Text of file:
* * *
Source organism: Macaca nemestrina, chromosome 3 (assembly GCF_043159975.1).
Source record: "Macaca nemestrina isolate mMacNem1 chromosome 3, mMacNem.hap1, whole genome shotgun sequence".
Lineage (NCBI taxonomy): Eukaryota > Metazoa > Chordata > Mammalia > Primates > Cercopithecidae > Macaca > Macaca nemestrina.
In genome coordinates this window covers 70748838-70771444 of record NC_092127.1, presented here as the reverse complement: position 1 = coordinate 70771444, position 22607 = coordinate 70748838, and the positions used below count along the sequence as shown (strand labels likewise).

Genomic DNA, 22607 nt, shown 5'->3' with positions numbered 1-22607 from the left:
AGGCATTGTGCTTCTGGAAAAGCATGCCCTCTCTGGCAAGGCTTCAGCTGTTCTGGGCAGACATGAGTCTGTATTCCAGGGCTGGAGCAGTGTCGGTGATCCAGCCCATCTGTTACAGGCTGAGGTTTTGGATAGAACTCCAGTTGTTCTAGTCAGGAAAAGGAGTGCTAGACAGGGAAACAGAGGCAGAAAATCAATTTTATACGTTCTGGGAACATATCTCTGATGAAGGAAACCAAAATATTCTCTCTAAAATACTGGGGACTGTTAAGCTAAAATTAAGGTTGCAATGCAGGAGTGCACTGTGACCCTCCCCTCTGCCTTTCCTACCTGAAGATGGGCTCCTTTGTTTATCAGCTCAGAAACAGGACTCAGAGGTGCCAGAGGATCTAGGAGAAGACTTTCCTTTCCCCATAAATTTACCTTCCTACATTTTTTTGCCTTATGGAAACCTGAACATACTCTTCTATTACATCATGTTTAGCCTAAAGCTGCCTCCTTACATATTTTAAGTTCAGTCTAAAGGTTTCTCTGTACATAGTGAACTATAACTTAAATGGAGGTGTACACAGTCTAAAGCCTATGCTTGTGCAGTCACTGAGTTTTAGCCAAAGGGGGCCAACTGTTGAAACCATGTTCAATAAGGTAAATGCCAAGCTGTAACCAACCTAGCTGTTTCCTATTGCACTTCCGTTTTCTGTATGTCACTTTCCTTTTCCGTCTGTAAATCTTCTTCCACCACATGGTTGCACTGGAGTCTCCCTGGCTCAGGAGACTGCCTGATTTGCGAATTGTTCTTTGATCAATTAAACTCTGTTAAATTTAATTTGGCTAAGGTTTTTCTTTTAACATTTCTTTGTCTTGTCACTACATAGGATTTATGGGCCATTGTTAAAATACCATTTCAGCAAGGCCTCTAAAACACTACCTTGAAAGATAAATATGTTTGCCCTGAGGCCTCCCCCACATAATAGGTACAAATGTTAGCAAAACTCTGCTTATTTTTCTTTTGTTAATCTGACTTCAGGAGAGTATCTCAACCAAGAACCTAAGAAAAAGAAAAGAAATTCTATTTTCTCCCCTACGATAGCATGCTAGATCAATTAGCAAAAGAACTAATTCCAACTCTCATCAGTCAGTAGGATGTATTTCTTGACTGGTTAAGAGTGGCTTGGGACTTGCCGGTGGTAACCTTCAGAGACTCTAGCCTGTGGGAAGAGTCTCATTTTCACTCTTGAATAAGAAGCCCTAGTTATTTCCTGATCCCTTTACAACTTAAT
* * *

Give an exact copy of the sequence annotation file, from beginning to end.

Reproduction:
Source organism: Macaca nemestrina, chromosome 3 (assembly GCF_043159975.1).
Source record: "Macaca nemestrina isolate mMacNem1 chromosome 3, mMacNem.hap1, whole genome shotgun sequence".
Lineage (NCBI taxonomy): Eukaryota > Metazoa > Chordata > Mammalia > Primates > Cercopithecidae > Macaca > Macaca nemestrina.
In genome coordinates this window covers 70748838-70771444 of record NC_092127.1, presented here as the reverse complement: position 1 = coordinate 70771444, position 22607 = coordinate 70748838, and the positions used below count along the sequence as shown (strand labels likewise).

Genomic DNA, 22607 nt, shown 5'->3' with positions numbered 1-22607 from the left:
AGGCATTGTGCTTCTGGAAAAGCATGCCCTCTCTGGCAAGGCTTCAGCTGTTCTGGGCAGACATGAGTCTGTATTCCAGGGCTGGAGCAGTGTCGGTGATCCAGCCCATCTGTTACAGGCTGAGGTTTTGGATAGAACTCCAGTTGTTCTAGTCAGGAAAAGGAGTGCTAGACAGGGAAACAGAGGCAGAAAATCAATTTTATACGTTCTGGGAACATATCTCTGATGAAGGAAACCAAAATATTCTCTCTAAAATACTGGGGACTGTTAAGCTAAAATTAAGGTTGCAATGCAGGAGTGCACTGTGACCCTCCCCTCTGCCTTTCCTACCTGAAGATGGGCTCCTTTGTTTATCAGCTCAGAAACAGGACTCAGAGGTGCCAGAGGATCTAGGAGAAGACTTTCCTTTCCCCATAAATTTACCTTCCTACATTTTTTTGCCTTATGGAAACCTGAACATACTCTTCTATTACATCATGTTTAGCCTAAAGCTGCCTCCTTACATATTTTAAGTTCAGTCTAAAGGTTTCTCTGTACATAGTGAACTATAACTTAAATGGAGGTGTACACAGTCTAAAGCCTATGCTTGTGCAGTCACTGAGTTTTAGCCAAAGGGGGCCAACTGTTGAAACCATGTTCAATAAGGTAAATGCCAAGCTGTAACCAACCTAGCTGTTTCCTATTGCACTTCCGTTTTCTGTATGTCACTTTCCTTTTCCGTCTGTAAATCTTCTTCCACCACATGGTTGCACTGGAGTCTCCCTGGCTCAGGAGACTGCCTGATTTGCGAATTGTTCTTTGATCAATTAAACTCTGTTAAATTTAATTTGGCTAAGGTTTTTCTTTTAACATTTCTTTGTCTTGTCACTACATAGGATTTATGGGCCATTGTTAAAATACCATTTCAGCAAGGCCTCTAAAACACTACCTTGAAAGATAAATATGTTTGCCCTGAGGCCTCCCCCACATAATAGGTACAAATGTTAGCAAAACTCTGCTTATTTTTCTTTTGTTAATCTGACTTCAGGAGAGTATCTCAACCAAGAACCTAAGAAAAAGAAAAGAAATTCTATTTTCTCCCCTACGATAGCATGCTAGATCAATTAGCAAAAGAACTAATTCCAACTCTCATCAGTCAGTAGGATGTATTTCTTGACTGGTTAAGAGTGGCTTGGGACTTGCCGGTGGTAACCTTCAGAGACTCTAGCCTGTGGGAAGAGTCTCATTTTCACTCTTGAATAAGAAGCCCTAGTTATTTCCTGATCCCTTTACAACTTAAT